Dennis Rasmussen: Yeah. So, this is a work that--it is actually the only work other than Smith's two books that he published under his name, under his own name during his lifetime. A number of essays were published posthumously by his literary executors--
Russ Roberts: [?] Yeah--
Dennis Rasmussen: Notes, student notes from classes. I'm always horrified by the idea. People took what I thought by what my students write down during class?! But, in any case, we have so little to go with from Smith. This is inevitable, I suppose. So, this is one of the three things he publishes in his lifetime. He kind of got Hume's permission to do this in advance. As Hume was dying he said, 'Hey, do you mind if I write a kind of addendum? Complete your story of your life by telling the story from where you leave off a couple of months before your death, up to your death?' And Hume immediately says, 'Yes, sure, whatever you want to do. I give you entire liberty on this score.' So, this is kind of the authorized version of Hume's death. Now, because of Hume's--entirely deserved--reputation for impiety, his death is a really highly scrutinized event. Everybody around Britain is asking, 'So, how is Hume going do die? Is he going to persist in his unbelief? Is he going to,' you know, 'recant his skepticism?' Is he going to die in a state of distress, or remorse, he has none of the usual consolations? How is he going to die?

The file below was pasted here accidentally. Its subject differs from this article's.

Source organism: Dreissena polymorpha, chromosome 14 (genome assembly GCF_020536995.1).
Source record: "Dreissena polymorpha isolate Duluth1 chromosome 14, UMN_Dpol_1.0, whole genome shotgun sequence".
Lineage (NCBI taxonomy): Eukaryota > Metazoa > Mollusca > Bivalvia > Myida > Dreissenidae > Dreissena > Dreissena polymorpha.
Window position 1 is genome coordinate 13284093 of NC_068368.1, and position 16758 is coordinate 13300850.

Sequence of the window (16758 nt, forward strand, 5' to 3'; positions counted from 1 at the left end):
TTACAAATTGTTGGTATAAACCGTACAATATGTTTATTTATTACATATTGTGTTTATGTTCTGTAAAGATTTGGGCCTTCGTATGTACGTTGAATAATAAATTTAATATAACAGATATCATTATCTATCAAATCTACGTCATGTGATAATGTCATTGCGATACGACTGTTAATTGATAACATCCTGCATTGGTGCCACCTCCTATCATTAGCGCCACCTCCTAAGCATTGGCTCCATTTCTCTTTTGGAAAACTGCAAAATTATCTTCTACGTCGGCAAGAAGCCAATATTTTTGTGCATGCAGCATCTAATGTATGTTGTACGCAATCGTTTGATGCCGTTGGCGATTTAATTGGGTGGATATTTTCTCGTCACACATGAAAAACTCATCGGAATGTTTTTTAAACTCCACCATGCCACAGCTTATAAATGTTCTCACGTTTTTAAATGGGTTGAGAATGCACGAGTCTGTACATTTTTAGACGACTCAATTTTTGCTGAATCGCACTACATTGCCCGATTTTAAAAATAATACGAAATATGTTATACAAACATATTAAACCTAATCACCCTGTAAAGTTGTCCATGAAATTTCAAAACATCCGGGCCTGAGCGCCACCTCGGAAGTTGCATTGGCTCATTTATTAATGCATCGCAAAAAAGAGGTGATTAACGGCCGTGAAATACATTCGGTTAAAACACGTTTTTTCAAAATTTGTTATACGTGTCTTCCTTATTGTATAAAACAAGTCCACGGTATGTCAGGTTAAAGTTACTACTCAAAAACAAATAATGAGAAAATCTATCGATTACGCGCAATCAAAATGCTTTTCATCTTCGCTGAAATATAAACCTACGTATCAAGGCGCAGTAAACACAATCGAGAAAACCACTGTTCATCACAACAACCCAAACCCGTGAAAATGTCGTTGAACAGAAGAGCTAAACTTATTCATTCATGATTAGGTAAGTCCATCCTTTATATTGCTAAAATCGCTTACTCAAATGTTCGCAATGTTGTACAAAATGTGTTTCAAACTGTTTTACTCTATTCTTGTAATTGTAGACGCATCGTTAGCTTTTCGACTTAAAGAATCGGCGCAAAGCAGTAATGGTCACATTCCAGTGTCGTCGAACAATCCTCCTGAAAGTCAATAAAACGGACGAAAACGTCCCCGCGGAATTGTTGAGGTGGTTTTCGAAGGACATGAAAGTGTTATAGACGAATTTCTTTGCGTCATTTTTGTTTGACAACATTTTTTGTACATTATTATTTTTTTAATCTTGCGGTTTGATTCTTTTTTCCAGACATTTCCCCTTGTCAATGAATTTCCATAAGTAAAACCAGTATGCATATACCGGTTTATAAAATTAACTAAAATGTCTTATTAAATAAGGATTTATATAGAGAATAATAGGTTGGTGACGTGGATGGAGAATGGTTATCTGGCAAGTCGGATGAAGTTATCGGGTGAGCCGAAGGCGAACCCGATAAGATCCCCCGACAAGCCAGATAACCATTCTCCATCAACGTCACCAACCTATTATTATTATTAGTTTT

Russ Roberts: Yeah; Christopher Hitchens is kind of the modern version of this. Right? People were wondering if his--
Dennis Rasmussen: Yes. And there were actually a number of parallels drawn between his and Hume, when Hitchens died. Actually, quite a lot of similarities. And Hume--so, Smith gets, sort of right because he's Hume's best friend--gets right effectively the authorized version. He knows--both Hume and Smith know--how much people are going to care about this and pay attention to the way Hume dies. And so, Smith gets to write this authorized version. It's published right alongside 'my own life book' as a separate pamphlet and then as the preface to the future editions of Hume's works. And, throughout the work, Smith never really calls attention to Hume's impiety in this letter, the way, for instance, James Boswell, the famous deathbed interview, with Hume, really Hume is brash about religion in that interview as he is anywhere, in anything, we have recorded from him. Smith doesn't--he records Smith--sorry, he records Hume, giving a little joke that seems irreligious. But he doesn't really flaunt--